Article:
advancing diplomatic and political efforts;
                    (B) USAID shall be the lead implementing agency for 
                development, humanitarian, and related non-security 
                programs;
                    (C) the Department of Defense shall support the 
                activities of the Department of State and USAID as 
                appropriate, including by providing requisite security 
                and reinforcing civilian efforts, with the concurrence 
                of the Secretary of State and Administrator of USAID; 
                and
                    (D) other Federal departments and agencies shall 
                support the activities of the Department of State and 
                USAID as appropriate, with the concurrence of the 
                Secretary of State and Administrator of USAID.
            (4) Identification of the authorities, staffing, and other 
        resource requirements needed to effectively implement the 
        initiative.
            (5) Descriptions of the organizational steps the Department 
        of State, USAID, the Department of Defense, and each other 
        relevant Federal department or agency will take to improve 
        planning, coordination, implementation, monitoring, evaluation, 
        adaptive management, and iterative learning with respect to the 
        programs under such initiative.
            (6) Descriptions of the steps each relevant Federal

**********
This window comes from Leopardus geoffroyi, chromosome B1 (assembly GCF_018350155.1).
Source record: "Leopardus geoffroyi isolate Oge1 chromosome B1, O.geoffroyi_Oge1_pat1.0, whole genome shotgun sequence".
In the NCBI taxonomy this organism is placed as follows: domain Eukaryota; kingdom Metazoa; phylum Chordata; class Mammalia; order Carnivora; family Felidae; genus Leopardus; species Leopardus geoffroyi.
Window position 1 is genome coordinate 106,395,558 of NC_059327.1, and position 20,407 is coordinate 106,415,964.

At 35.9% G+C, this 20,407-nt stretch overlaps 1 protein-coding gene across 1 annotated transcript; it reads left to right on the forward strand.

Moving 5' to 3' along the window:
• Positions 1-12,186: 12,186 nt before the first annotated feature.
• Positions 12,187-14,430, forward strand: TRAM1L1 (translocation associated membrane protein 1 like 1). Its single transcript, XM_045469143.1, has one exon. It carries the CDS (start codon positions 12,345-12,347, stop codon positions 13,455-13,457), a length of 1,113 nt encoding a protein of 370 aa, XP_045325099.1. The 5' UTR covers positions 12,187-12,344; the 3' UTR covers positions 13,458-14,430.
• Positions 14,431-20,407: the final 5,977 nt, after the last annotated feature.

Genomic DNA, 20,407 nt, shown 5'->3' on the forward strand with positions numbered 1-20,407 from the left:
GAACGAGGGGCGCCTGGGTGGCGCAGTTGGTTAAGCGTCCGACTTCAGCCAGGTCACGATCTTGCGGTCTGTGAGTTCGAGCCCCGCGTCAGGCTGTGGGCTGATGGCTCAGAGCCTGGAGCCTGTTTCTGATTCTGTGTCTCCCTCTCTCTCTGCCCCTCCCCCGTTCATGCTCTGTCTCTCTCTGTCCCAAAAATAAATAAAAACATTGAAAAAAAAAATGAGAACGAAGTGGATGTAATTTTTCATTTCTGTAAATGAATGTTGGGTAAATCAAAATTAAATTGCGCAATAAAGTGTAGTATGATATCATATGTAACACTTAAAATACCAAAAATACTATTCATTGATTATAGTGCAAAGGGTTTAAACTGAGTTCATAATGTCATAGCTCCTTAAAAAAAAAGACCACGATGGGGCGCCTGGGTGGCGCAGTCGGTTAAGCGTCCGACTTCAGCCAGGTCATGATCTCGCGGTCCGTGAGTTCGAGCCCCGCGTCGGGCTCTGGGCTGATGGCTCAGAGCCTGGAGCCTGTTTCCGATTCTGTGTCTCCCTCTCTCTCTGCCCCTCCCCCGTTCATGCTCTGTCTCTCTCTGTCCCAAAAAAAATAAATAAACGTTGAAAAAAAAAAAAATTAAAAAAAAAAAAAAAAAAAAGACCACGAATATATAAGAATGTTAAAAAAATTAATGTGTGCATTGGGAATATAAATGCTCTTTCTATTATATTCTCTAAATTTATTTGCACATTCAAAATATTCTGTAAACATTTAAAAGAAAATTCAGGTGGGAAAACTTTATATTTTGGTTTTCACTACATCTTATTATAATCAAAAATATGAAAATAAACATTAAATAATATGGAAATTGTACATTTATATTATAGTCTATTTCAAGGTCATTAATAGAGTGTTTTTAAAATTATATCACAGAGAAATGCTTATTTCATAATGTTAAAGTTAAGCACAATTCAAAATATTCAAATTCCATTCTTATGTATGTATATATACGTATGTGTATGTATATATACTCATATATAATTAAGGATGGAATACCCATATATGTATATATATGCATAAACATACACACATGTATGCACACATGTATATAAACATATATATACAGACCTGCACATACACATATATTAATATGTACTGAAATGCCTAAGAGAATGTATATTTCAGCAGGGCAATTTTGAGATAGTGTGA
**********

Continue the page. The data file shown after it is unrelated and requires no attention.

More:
department or agency will take to improve coordination and 
        collaboration under such initiative with international 
        development organizations, international donors, multilateral 
        organizations, and the private sector.
            (7) Descriptions of potential areas of improved public and 
        private sector research and development, including with 
        academic, philanthropic, and civil society organizations, on 
        more effective approaches to preventing violence, stabilizing 
        conflict-affected areas, and addressing the long-term causes of 
        violence and fragility.
            (8) Plans for regularly evaluating and updating, on an 
        iterative basis--
                    (A) the Global Initiative to Reduce Fragility and 
                Violence;
                    (B) the interagency implementation plan described 
                in this subsection; and
                    (C) the priority country and regional plans